Tipitaka Men Samyak Sambuddha, first published in two volumes, has been divided into six parts now for the convenience of the reader as well as the buyer.
In Volume 1 Goenkaji explains what piṭaka actually means and when and why the Tipiṭaka was recited. Contrary to the views of others who interpret piṭaka as 'basket', he interprets it as 'scripture' which is corroborated by the Buddha’s use of the word in Kesamutti sutta and other suttas.
He has also brought out the physical beauty of the Buddha who had 32 marks of a great man and which attracted some of the disciples to him. But against this perishable physical body (rūpa kāya) he has also shown the imperishable Dhamma-kāya (teachings of the Buddha). Dhamma-kāya is not only imperishable and immortal but also infinite, deep and immeasurable like the sea. It is infinite because it is taught by one whose cravings that make one limited are rooted out in the same way as a palm tree is cut which can never grow again. In this part one of the nine qualities of the Buddha, that he is an arhat, has been explained with many examples culled from the Tipiṭaka.
In Volume 2 Goenkaji explains two other qualities of the Buddha with examples from the Sutta piṭaka such as, he is Perfectly Enlightened and he is endowed with vijjā (wisdom) and ācaraṇa (conduct).
In Volume 3 many more examples are given from the Tipitaka to bring out his great wisdom (vijjā) and pure conduct (ācaraṇa). That he is sugata i.e. whose physical, vocal and mental actions are pure, faultless and not blameworthy has also been brought out here. The Pāli quotations given here from the Tipiṭaka to illustrate these points have been translated into Hindi so that readers who do not know Pāli can enjoy reading the book and understand what Goenkaji wants to say.
In Volume 4 Goenkaji explains the other three of the nine qualities of the Buddha. The Buddha is a lokavidū i.e. he is a knower of the world. In other words, he does not only know the world but he also knows how it comes into being, how one can transcend it and go beyond it and how it can be eliminated. Besides this, the Buddha is an incomparable charioteer and knows how to tame the people who are to be tamed just as a charioteer trains a horse of good breed. The Buddha trains people in such a way that not only their life becomes virtuous but also they do good to others who come in their contact. He chisels them in such a way that they become very useful for society besides being good for themselves. Goenkaji also explains how the Buddha is a teacher of gods and men and he does not teach them what he has heard from others, nor does he teach them what is irrefutable by logic, but instead he teaches them what he has himself experienced and, therefore, he is a different kind of teacher.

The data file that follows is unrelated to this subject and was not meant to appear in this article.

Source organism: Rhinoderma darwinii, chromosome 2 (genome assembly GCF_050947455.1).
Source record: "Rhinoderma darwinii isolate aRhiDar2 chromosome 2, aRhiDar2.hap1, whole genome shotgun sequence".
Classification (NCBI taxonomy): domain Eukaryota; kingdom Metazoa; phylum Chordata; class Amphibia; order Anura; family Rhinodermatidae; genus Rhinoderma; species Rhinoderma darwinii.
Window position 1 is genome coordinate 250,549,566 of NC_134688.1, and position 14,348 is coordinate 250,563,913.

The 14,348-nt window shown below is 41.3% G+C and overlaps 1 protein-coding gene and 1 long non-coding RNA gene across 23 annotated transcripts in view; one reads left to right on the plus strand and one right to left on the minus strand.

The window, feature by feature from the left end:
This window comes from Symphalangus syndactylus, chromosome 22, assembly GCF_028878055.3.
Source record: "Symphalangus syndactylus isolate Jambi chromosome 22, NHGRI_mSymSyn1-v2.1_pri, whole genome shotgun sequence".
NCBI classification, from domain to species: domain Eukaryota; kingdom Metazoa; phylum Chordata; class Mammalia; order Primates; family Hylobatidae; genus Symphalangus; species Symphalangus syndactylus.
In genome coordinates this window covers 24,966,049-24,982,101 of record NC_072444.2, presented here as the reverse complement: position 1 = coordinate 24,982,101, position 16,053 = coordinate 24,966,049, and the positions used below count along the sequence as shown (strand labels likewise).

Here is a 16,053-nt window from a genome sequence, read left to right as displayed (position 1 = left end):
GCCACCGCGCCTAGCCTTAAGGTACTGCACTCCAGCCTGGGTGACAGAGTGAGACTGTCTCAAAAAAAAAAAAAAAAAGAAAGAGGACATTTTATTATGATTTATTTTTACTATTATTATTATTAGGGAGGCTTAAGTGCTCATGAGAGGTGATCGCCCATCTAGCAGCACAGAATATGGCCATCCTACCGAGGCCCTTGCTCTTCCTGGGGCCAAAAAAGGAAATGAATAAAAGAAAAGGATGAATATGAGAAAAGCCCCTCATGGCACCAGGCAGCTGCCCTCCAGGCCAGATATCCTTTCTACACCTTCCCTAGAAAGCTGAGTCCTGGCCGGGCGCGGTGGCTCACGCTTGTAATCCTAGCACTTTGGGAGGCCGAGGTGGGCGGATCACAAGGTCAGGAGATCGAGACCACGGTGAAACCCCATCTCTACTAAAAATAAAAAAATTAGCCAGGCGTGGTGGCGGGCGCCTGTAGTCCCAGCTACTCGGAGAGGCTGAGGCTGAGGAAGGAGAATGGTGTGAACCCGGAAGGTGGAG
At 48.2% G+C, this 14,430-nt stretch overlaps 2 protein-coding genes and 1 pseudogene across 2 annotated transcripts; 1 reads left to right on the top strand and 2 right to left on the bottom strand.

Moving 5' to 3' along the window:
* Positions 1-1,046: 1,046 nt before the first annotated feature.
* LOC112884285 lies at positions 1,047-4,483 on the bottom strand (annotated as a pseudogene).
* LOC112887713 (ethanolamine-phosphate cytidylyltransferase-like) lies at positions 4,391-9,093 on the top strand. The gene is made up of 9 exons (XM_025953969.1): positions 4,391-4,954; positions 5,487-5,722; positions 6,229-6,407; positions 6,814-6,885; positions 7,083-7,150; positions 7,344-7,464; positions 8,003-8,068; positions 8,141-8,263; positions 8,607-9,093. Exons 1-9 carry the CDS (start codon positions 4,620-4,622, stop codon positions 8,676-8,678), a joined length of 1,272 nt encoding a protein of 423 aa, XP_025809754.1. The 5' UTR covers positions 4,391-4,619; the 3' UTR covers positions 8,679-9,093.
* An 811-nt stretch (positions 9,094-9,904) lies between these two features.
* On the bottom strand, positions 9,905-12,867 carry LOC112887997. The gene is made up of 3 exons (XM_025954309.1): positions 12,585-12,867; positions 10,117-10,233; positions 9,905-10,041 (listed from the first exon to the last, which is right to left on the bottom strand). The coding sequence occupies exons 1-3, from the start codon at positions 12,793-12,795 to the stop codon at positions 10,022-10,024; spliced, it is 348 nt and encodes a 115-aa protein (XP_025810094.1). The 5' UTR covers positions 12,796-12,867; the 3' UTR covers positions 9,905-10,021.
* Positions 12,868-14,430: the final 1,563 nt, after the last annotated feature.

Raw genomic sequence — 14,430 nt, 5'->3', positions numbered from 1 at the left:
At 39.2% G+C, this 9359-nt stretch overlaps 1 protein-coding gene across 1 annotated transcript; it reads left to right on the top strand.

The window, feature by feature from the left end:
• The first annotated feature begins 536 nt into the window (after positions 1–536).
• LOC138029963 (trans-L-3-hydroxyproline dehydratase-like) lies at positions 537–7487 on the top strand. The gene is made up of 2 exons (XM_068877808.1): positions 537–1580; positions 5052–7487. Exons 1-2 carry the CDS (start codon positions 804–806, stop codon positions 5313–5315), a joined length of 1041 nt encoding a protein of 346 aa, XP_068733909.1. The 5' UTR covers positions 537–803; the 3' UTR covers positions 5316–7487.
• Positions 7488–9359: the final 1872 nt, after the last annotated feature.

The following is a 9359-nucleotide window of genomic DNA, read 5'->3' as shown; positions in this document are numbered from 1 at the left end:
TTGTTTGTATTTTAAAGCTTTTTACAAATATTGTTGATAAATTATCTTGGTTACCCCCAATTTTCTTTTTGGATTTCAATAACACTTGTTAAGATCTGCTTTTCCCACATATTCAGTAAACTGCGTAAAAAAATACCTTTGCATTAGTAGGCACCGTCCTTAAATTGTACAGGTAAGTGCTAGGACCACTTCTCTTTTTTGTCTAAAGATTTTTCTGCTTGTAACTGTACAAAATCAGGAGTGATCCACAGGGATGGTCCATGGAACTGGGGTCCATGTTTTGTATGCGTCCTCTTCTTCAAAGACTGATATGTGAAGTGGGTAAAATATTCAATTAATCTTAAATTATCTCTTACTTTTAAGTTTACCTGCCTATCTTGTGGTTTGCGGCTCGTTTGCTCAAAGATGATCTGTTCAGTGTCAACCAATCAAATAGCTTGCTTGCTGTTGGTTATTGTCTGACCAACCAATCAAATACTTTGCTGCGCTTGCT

In Volume 5 Goenkaji continues to explain more of the Buddha’s qualities as a teacher of gods and men. Then he explains why he is called the Buddha.
He is called the Buddha because he attained bodhi all by himself, without the help of any teacher and has become cool and quenched. He teaches people to observe noble silence so that they can practice meditation, remove defilements that cause their suffering from their minds, realize impermanence, suffering and no-self, develop non-attachment to all objects of the world and attain peace and happiness.
In Volume 6 Goenkaji provides further explanation as to why the term Buddha is appropriate. Then he explains why Buddha is called Bhagavā. He is called Bhagavā because he has destroyed all cravings (rāga), all aversions (dosa) and all ignorance (moha). He has earned this name by dint of his own efforts. This name has not been given to him by his parents or other relatives.
The Buddha was a great man who thought good of all. He taught his Dhamma to all in such a way that they enjoyed listening to it and putting it into practice in their life.
He also had a sense of humor as is evident from what he said to Akkosaka Bharadvaja. All these aspects of his personality have been highlighted with apt quotations from the Tipiṭaka along with their Hindi translations.
Goenkaji has also brought out one important aspect of Dhamma. The Buddha says that Dhamma should be used just as a raft to cross the ocean of becoming and after crossing, it should not be carried by one on his shoulders. The meaning is that one should not develop attachment even to Dhamma.
In this way Goenkaji has highlighted the important aspects of the Buddha with examples he collected from a deep study of the Tipitaka.
All the six parts of the TSS contain Hindi word index, Pali word index, index of sutta, gāthā and vatthu and index of proper names.
The way the parts of the Tipiṭaka Men Samyak Sambuddha have been arranged and the quotations from the Tipiṭaka with their Hindi translations have been given make them a very interesting reading and one can know all important aspects of the personality of the Buddha and his Dhamma from them.
The Tipiṭaka Men Samyak Sambuddha divided into six parts can well be said to be an ocean in a pot.
– Professor Angraj Chaudhary
Sixth volume of the Introduction to the Tipiṭaka. Written in Hindi language.
"What distinguishes this presentation is Goenkaji's sparkling enthusiasm for spreading the message of the Buddha. This he does by most skillfully giving precise quotations of the words of the Buddha in response to the questions of his lay and mendicant followers. The entire work thus becomes a garland of flowers, to use a Buddhist metaphor, in the form of the Buddha's own great utterances. Goenkaji's eagerness to share his happiness in Vipassana and his insights into the sublime essence of Buddhism will inspire and uplift those who read this book. The Hindi-speaking world owes deep gratitude to the author for this lucid and enlightening introduction to the heart of Buddhism."
— Dr. P. S. Jaini, Prof. of Buddhist Studies, U. of California at Berkeley
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